EarthWatch: Patagonian Andes in Chile

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Carved out by ancient glaciers, this portion of the coastal Andes is rich with glacial fjords, complex shorelines, active volcanoes, and marine life. 

Produced by the Space Telescope Science Institute‚Äôs Office of Public Outreach in collaboration with the NASA Earth Observatory:  
  • Astronaut photograph ISS062-E-113155 acquired by Expedition 62 Crew of the International Space Station, provided by the ISS Crew Earth Observations Facility and the Earth Science and Remote Sensing Unit, Johnson Space Center. 
  • Image of the Day story by Andrea Meado, Jacobs/JETS Contract at NASA-JSC: 
  • Adaptation to ViewSpace by Claire Blome, Margaret W. Carruthers, and Dani Player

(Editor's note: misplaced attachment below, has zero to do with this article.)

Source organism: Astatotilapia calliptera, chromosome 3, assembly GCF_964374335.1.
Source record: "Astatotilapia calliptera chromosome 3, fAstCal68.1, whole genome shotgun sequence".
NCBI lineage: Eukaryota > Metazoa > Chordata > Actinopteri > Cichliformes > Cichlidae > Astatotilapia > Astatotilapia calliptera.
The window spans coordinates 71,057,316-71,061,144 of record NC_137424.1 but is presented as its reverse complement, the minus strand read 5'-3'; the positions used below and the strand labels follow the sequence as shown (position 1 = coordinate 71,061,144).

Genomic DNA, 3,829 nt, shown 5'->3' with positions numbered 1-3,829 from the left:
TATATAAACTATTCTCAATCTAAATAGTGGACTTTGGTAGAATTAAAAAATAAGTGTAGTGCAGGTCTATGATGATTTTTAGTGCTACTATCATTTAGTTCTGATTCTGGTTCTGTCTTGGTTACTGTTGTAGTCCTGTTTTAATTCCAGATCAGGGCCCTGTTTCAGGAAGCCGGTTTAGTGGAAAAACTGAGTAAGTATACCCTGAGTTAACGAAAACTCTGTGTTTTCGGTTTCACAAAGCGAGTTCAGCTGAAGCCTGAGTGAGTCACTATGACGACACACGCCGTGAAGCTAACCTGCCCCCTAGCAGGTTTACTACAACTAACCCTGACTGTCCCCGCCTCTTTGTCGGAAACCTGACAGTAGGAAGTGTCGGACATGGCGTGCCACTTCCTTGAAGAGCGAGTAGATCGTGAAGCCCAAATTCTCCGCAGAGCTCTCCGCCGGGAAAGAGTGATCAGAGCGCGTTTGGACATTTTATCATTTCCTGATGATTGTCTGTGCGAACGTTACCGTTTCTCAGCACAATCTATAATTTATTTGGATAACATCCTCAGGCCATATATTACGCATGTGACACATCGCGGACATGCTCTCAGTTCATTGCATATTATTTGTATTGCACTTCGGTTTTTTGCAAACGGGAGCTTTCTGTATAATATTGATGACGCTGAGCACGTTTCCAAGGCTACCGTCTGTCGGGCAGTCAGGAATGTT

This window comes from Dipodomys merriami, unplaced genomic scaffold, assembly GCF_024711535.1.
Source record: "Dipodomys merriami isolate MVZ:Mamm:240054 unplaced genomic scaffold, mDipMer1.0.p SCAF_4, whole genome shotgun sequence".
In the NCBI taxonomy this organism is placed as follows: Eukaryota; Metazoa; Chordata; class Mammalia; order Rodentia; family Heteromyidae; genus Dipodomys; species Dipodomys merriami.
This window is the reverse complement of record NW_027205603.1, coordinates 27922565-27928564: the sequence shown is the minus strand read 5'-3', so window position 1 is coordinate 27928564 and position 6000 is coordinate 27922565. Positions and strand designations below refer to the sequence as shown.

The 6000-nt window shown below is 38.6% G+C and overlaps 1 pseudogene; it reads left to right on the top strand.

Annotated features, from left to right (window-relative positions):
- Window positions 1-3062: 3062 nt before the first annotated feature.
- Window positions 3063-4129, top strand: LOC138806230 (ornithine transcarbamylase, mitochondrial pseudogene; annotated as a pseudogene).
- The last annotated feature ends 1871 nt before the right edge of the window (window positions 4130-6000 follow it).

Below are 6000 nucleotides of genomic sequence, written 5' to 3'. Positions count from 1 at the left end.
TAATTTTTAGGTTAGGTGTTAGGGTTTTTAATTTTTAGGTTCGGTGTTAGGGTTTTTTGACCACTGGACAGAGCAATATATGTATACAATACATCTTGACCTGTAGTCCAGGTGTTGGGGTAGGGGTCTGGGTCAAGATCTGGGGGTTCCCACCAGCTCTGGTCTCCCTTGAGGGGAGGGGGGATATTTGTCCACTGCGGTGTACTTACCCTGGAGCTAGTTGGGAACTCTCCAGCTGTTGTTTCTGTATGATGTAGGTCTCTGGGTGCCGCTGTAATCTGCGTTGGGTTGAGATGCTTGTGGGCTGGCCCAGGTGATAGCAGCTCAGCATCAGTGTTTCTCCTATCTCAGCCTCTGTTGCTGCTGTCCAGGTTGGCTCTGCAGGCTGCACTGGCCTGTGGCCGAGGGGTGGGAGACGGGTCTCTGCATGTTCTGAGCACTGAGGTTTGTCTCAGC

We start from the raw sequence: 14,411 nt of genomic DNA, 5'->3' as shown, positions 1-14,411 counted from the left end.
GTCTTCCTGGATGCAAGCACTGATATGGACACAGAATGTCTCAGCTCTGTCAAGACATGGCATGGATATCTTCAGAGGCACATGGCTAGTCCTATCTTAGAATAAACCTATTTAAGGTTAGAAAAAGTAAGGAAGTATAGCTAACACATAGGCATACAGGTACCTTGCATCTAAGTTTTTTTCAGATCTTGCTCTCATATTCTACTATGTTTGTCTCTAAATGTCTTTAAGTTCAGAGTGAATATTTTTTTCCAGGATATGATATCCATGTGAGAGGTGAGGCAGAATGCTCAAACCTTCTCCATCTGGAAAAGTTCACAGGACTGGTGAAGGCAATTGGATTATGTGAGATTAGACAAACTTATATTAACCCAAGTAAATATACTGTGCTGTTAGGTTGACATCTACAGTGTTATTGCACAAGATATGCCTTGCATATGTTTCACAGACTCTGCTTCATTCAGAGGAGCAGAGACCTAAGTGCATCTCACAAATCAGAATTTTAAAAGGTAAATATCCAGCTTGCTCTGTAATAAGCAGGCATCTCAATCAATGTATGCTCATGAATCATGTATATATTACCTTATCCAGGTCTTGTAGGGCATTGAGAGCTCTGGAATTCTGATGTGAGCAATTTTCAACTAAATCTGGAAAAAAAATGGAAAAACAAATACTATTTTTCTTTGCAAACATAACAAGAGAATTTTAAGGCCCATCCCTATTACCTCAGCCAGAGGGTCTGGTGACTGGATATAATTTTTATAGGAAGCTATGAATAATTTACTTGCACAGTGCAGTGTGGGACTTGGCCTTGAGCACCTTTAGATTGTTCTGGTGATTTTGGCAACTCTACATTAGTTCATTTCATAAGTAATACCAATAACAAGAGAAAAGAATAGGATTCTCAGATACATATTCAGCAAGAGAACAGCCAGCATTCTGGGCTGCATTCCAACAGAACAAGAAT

• Music from Music for Nonprofits 

Text, Earth Watch, Exploring the blue planet by satellite. Earth Observatory. Earth Observatory dot nasa dot gov. Operational Land Imager, Landsat 8 satellite. Patagonian Andes in Chile.
This nearly cloud-free view of the northern Patagonian Andes is rich with geological features.
September 13, 2020.
Melimoyu Volcano is a large, ice-capped, active stratovolcano that last erupted roughly 1,800 years ago. An arrow points to and labels Melimoyu Volcano in the center of the image.
Text, Roughly 25,000 years ago, the land and water in this photo were entirely covered by ice.
As massive glaciers retreated, they carved up the land and created interconnected fjords and channels.
We move further south. Text, The Moraleda Channel is a gateway between many smaller fjords and the open ocean. The Moraleda Channel is labeled in the southwest corner of the image.
Text, Its waters support a diverse mix of freshwater, estuary and marine species, including blue whales.
A second ice cap sits atop Mentolat Volcano, the other active volcano in the region. Its last confirmed eruption occurred in 1710. We travel further south in the image. The Mentolat Volcano is labeled east of the Moraleda Channel. Text, To learn more, go to earth observatory dot nasa dot gov.